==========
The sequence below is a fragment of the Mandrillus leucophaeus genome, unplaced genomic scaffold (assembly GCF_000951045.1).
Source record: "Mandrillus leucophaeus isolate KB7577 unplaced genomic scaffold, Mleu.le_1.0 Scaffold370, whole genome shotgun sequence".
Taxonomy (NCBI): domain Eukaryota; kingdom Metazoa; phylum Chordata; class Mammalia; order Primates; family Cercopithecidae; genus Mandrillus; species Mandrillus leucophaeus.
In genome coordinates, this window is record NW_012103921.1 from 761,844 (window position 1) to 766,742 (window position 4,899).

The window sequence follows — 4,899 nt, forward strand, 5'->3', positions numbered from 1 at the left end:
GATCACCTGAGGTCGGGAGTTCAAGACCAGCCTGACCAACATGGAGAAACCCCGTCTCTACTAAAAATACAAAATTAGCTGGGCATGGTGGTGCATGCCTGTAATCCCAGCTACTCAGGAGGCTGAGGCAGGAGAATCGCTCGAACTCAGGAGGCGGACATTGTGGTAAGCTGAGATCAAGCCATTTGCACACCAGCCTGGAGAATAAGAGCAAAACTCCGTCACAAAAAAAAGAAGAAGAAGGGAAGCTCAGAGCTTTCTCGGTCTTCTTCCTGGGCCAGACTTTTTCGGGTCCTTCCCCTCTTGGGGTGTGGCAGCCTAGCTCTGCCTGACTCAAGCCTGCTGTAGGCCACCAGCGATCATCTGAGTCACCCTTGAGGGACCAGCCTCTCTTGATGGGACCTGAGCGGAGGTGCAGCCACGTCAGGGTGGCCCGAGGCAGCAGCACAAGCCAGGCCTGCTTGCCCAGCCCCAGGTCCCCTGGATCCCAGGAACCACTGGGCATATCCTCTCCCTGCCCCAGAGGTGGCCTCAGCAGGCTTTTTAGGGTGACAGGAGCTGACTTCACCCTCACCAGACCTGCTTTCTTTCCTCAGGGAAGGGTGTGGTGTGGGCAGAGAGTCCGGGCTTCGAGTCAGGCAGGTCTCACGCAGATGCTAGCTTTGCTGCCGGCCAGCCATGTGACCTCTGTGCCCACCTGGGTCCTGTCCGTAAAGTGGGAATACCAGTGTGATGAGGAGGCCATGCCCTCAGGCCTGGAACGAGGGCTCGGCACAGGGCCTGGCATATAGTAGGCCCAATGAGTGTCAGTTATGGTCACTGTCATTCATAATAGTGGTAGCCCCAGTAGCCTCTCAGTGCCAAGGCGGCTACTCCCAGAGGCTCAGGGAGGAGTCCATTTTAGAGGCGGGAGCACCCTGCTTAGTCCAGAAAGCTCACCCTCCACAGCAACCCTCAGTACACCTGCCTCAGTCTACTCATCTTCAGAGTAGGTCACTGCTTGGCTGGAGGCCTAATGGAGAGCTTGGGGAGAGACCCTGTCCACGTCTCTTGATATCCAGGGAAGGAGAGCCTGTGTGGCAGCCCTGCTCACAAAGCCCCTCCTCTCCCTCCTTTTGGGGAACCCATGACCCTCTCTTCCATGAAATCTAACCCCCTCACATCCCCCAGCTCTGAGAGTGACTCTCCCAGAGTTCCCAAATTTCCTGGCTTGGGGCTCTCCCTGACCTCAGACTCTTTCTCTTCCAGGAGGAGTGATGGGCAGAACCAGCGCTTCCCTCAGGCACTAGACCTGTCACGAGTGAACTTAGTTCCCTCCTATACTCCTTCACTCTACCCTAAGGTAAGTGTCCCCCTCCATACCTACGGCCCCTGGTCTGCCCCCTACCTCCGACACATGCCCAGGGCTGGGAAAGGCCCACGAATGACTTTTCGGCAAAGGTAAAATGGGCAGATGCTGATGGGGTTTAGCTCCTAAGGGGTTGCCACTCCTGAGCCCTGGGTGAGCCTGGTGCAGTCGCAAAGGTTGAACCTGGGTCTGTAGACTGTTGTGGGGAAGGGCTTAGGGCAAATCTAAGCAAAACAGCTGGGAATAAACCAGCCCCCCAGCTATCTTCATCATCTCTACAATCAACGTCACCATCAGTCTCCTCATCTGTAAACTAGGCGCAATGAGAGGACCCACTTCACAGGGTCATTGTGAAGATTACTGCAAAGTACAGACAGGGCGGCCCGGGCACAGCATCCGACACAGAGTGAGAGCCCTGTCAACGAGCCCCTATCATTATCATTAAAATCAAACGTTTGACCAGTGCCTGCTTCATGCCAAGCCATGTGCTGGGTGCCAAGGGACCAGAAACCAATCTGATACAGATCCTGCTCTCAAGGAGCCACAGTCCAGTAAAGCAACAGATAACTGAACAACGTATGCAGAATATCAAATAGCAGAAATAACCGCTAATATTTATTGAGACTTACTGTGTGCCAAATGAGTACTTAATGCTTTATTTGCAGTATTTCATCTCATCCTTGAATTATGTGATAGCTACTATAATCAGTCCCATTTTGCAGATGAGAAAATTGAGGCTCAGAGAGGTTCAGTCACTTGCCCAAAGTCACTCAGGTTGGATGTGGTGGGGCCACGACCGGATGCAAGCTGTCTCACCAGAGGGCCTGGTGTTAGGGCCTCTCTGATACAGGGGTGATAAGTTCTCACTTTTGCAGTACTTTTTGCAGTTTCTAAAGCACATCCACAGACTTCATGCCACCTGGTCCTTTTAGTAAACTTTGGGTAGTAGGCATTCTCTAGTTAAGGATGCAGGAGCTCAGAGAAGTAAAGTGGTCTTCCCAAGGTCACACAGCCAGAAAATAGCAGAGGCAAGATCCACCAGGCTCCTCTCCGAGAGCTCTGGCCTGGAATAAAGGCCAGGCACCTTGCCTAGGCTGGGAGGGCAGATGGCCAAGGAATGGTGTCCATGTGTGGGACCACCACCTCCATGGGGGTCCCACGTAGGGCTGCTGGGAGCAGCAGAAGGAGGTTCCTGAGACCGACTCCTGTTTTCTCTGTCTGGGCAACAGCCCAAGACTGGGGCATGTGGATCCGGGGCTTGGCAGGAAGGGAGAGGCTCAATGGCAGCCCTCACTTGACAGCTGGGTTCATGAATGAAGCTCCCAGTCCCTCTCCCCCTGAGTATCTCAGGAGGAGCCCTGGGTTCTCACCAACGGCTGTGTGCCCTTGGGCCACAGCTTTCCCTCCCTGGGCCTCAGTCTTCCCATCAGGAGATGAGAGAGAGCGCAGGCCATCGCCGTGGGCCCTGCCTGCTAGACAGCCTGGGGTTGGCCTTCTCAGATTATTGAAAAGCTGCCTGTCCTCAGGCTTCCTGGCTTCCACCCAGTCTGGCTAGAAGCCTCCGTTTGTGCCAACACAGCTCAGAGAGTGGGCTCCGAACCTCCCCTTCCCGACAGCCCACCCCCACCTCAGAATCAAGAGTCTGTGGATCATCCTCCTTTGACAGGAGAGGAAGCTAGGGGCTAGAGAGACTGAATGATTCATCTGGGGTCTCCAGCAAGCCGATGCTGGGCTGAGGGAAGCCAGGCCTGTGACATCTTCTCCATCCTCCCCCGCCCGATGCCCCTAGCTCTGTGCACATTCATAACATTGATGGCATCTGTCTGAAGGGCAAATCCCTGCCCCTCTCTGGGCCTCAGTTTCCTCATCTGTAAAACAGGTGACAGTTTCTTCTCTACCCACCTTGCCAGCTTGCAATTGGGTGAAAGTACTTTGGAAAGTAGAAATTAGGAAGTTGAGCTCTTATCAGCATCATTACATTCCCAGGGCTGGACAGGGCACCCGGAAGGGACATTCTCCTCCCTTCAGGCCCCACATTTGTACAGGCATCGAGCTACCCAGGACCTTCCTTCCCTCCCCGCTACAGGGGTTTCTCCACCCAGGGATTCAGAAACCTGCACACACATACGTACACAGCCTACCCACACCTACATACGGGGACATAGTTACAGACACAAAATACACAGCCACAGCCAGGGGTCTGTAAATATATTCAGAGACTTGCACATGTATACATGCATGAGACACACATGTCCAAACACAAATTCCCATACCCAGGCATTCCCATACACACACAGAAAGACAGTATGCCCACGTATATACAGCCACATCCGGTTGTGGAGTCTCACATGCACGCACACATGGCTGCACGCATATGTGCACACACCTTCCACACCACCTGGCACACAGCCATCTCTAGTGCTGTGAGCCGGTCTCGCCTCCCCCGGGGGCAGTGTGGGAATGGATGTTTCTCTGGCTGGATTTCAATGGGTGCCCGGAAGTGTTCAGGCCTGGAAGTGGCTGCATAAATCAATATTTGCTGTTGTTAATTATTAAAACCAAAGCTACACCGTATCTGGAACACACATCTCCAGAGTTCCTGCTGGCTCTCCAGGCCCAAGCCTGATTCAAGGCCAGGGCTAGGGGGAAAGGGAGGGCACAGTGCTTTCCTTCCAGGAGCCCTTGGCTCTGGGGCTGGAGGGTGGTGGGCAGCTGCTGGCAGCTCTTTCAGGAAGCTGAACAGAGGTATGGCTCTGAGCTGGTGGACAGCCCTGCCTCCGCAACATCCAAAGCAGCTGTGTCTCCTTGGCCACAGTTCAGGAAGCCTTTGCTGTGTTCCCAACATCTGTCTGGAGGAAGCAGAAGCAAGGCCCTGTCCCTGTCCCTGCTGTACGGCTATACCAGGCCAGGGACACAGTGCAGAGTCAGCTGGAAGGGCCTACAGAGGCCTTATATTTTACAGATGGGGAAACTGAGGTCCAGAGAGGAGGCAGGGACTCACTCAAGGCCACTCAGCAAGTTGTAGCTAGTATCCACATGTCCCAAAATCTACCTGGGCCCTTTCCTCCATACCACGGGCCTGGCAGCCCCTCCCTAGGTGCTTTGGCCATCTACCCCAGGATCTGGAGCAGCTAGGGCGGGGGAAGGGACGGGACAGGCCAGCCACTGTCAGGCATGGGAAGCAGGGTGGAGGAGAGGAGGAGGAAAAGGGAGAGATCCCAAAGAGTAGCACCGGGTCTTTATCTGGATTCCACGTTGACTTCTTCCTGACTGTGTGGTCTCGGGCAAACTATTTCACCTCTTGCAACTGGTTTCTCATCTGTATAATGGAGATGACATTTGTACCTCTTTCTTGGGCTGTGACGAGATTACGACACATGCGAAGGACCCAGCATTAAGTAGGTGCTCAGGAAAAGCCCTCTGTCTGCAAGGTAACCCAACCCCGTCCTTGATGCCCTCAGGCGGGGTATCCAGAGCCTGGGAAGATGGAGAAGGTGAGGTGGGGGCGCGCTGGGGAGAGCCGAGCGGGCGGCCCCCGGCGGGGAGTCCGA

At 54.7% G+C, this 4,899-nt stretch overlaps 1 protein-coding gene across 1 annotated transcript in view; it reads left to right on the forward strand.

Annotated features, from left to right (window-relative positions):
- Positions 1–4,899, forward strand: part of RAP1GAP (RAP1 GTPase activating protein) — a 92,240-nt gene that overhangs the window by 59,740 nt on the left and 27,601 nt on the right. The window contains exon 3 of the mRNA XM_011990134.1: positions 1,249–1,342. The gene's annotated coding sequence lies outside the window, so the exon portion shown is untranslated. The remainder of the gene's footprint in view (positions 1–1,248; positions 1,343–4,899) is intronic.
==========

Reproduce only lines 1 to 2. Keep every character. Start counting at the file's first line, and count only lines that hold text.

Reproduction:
The sequence below is a fragment of the Mandrillus leucophaeus genome, unplaced genomic scaffold (assembly GCF_000951045.1).
Source record: "Mandrillus leucophaeus isolate KB7577 unplaced genomic scaffold, Mleu.le_1.0 Scaffold370, whole genome shotgun sequence".